If 2020 has taught us anything, it’s that the supply chain needs to be more agile. Artificial intelligence (AI), machine learning and robotics promise innovation for tomorrow, but manufacturing and supply chain professionals need efficient solutions today. How can organizations who lack the budget and/or capacity to implement these technologies keep up? Here are a few accessible options that can help bridge the gap.
Implement Voice Tasking Technology
Voice-directed warehousing (VDW), also known as “speech-based picking” and “pick by voice,” is a system that leverages Wi-Fi and/or radio frequency identification to communicate verbal directives between your infrastructure and warehouse operators.
Easily integrated with existing warehouse management systems, VDW provides audible direction to operators, pointing them to specific locations and picking tasks. Operators can provide feedback verbally, or with the help of a scanning device, typically a barcode scanner. This streamlined workflow reduces errors, distraction and wasted motion, increasing productivity up to 35% and accuracy up to 85%!
Another advantage VDW offers is a reduction in training time. It can typically take a new hire a few weeks, or even months to master the lay of the land and picking process on their own. They can be up and running efficiently after 1-2 training sessions with VDW.
Cut the Cable with Mobility
Mobile devices are growing rapidly as improvements in battery technology become brighter and more powerful, causing operations to continue cutting the cable and move toward mobile solutions. Now that almost any device and its power source can be put on wheels, connect to wireless networks that extend inside and outside the facility, managers are finding more and more items that can go mobile because of the numerous benefits including:
1. Reduced Labor – The time wasted by walking back and forth to the equipment is a large expense that can be eliminated when print-on-demand capabilities can be implemented either on-person with a small clamshell using an internal battery or on a cart with an independent power source.
2. Fewer Devices - Because they are more accessible in a wider area, one device mounted on a mobile power source can do the work of two or more.
3. Improved Flexibility – Even large devices, like dimensional scanners and scales can be made mobile which allows for flexible configurations of staging areas, docks, and more as the layouts are no longer dictated by the location of power sources, something that is already a valuable tool for fast-moving 3PLs.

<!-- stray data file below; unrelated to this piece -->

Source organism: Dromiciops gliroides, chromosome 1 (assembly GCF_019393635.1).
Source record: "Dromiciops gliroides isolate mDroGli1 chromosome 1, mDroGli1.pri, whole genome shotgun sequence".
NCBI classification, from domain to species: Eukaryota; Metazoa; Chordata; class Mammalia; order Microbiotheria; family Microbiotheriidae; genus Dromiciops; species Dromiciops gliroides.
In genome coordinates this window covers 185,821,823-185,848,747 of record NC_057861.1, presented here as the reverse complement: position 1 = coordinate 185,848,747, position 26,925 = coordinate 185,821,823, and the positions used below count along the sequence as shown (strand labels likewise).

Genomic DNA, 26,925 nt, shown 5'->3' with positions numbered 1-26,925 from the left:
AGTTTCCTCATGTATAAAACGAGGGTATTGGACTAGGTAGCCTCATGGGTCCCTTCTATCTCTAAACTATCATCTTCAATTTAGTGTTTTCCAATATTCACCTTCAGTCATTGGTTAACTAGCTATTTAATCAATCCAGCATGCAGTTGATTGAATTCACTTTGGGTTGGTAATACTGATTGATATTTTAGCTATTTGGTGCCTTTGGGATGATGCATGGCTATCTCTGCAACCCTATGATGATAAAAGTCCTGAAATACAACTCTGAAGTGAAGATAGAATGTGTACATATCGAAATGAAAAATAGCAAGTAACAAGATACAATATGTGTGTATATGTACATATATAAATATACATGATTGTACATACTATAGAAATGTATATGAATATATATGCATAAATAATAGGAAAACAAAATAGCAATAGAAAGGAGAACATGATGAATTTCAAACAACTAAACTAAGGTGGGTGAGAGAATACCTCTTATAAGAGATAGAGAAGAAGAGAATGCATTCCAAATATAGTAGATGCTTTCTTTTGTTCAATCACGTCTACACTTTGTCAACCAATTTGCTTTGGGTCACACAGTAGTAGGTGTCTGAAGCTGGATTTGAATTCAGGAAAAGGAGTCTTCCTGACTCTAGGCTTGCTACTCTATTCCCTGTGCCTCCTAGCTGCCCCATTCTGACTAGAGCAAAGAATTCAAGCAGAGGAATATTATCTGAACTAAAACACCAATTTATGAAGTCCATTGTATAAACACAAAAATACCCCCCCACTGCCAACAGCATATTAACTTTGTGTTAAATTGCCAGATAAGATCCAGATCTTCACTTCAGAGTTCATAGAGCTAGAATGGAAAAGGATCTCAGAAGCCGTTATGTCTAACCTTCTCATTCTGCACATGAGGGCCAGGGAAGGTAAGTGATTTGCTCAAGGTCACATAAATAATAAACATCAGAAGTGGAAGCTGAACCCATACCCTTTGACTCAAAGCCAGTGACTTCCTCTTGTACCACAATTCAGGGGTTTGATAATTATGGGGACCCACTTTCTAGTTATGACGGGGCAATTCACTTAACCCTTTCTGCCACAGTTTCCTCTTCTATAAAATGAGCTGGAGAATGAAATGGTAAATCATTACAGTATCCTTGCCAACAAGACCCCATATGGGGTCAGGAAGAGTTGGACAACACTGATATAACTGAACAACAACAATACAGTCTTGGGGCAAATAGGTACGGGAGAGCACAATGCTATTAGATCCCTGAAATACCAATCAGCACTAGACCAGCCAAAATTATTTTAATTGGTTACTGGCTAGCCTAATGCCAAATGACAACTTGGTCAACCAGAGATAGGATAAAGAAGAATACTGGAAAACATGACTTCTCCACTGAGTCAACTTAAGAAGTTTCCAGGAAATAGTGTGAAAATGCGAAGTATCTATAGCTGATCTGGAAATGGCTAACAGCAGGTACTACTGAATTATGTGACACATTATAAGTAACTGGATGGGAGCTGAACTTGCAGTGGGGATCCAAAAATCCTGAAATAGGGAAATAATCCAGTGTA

4. Employee Safety - Personal work carts, when used over shared workstations, can help mitigate the risk of COVID-19 and other transmittable illnesses. They are also a great way to ensure social distancing.
Optimize Devices with the Internet of Things
Now that you’ve mobilized your devices, connect them! The Internet of Things (IoT) enables commonly used devices such as tablets, printers, and scanners to be monitored and controlled remotely. Connecting devices across your existing network infrastructure promotes collaboration and empowers your team with critical system updates and data exchanges. Access to this information in real-time can identify potential risks in the supply chain before they happen, increasing efficiency while decreasing the likelihood of unforeseen costs and delays. It’s also a great way to manage chain-of-custody compliance, inventory, and asset management.
Many warehouses have even added wearables such as smart glasses (aka vision picking), to their IoT. This technology works similarly to VDW, providing operators with visual picking instructions and location information to reduce wasted steps and motion.
The majority of the tools in your warehouse are probably already equipped for IoT. To be compatible, a device needs to have three basic components:
1. Internet connectivity
2. Sensors to track activity
3. Computer processing capabilities
While IoT isn’t a new technology for warehouses, it’s becoming increasingly accessible thanks to more reasonable pricing for broadband internet and compatible devices. Security concerns have also been a challenge in the past, but several emerging technologies, including microchips that allow more efficient encryption, are being developed to ease these concerns.
AI, machine learning and robots - and their current price tags - can sometimes feel as far away as telescreens did when we read Orwell’s 1984 in high school. While their potential is promising, these technologies are still far reaching for many. The good news is that in today’s ever-evolving technology landscape, there’s no shortage of solutions to help us bridge the gap.
John O'Kelly is the Founder and president of Newcastle Systems, an innovator of ergonomic, powered industrial carts. For more information, visit www.newcastlesys.com.
This article originally appeared in the May/June, 2021 issue of PARCEL.